The cinnabar vein of San Juan de la Chica is two or three and sometimes even six metres in width. It traverses the mountain of los Calzones, and extends to Chichindara. Its ores are extremely rich, but by no means abundant; I have seen there masses of compact and fibrous cinnabar of a bright red, twenty centimetres in length, and three in thickness* ; and these specimens resembled from their purity the richest produce of Almaden and
*7.87 inches by 1.18. Trans.
Wolfstein in Europe. The mine of Chica has been only yet wrought to the depth of fifty metres *; and it is found, and this geological fact is very remarkable, not in sandstone or slate, but in a true pitchstone porphyry, divided into balls with concentric layers, of which the interior is lined with mammillated hyalite (müllerisch-glass). The cinnabar and a little native mercury, are sometimes observed in the middle of the porphyritic rock at a very considerable distance from the vein. During my stay at Guanaxuato, only two mines were wrought in all Mexico; those of Lomo del Toro, near San Juan de Chica, and Nuestra Señora de los Dolores, a quarter of a league to the south-east of the Gigante. In the first of these mines a load of ore yields from two to three pounds of mercury; and the expences of working are very moderate. The mine of the Gigante, from which there is even drawn six pounds of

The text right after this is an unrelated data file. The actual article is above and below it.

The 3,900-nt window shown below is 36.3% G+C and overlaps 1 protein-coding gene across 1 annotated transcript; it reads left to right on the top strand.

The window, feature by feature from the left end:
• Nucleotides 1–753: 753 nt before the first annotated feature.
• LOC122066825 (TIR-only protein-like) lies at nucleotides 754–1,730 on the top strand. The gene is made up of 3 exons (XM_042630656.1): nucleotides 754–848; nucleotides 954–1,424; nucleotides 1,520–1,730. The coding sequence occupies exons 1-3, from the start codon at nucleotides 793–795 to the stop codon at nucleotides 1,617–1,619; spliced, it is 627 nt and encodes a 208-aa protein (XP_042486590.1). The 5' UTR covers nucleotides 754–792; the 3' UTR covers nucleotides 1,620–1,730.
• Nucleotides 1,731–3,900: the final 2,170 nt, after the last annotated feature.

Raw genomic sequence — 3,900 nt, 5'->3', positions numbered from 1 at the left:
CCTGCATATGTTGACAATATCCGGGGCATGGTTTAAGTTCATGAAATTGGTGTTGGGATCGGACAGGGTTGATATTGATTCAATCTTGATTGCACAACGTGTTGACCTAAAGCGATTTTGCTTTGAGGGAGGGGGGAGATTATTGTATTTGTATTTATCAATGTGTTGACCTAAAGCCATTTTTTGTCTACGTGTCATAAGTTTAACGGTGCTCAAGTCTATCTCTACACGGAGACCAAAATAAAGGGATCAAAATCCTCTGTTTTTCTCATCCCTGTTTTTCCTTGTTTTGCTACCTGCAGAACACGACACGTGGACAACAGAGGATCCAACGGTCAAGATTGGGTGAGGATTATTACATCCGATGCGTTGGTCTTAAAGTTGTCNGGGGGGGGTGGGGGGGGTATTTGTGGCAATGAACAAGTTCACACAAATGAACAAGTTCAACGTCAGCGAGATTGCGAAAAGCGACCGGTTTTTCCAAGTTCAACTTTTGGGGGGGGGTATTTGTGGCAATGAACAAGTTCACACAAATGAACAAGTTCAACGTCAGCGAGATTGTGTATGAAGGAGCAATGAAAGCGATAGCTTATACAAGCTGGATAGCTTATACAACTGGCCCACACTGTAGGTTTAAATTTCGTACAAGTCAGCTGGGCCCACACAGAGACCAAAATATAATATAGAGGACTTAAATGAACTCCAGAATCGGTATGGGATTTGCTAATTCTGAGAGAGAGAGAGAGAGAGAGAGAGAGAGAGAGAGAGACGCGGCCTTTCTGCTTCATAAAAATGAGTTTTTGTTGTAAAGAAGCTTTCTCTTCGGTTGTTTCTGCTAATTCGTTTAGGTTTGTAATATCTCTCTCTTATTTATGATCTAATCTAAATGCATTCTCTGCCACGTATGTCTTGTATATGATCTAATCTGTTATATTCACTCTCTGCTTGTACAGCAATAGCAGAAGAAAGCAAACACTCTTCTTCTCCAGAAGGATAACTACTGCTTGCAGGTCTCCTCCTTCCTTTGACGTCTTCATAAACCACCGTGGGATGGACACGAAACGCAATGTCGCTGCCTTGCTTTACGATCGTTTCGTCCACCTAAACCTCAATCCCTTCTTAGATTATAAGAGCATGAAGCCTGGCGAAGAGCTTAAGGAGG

mercury per load (carga) of ore, furnished from 70 to 80 pounds weekly; and it is wrought on the account of a rich individual, Don Jose del Maso, who has the merit of having first excited his countrymen during the last war to the working of the quicksilver mines, and the manufacture of steel. The cinnabar
* 164 feet. Trans.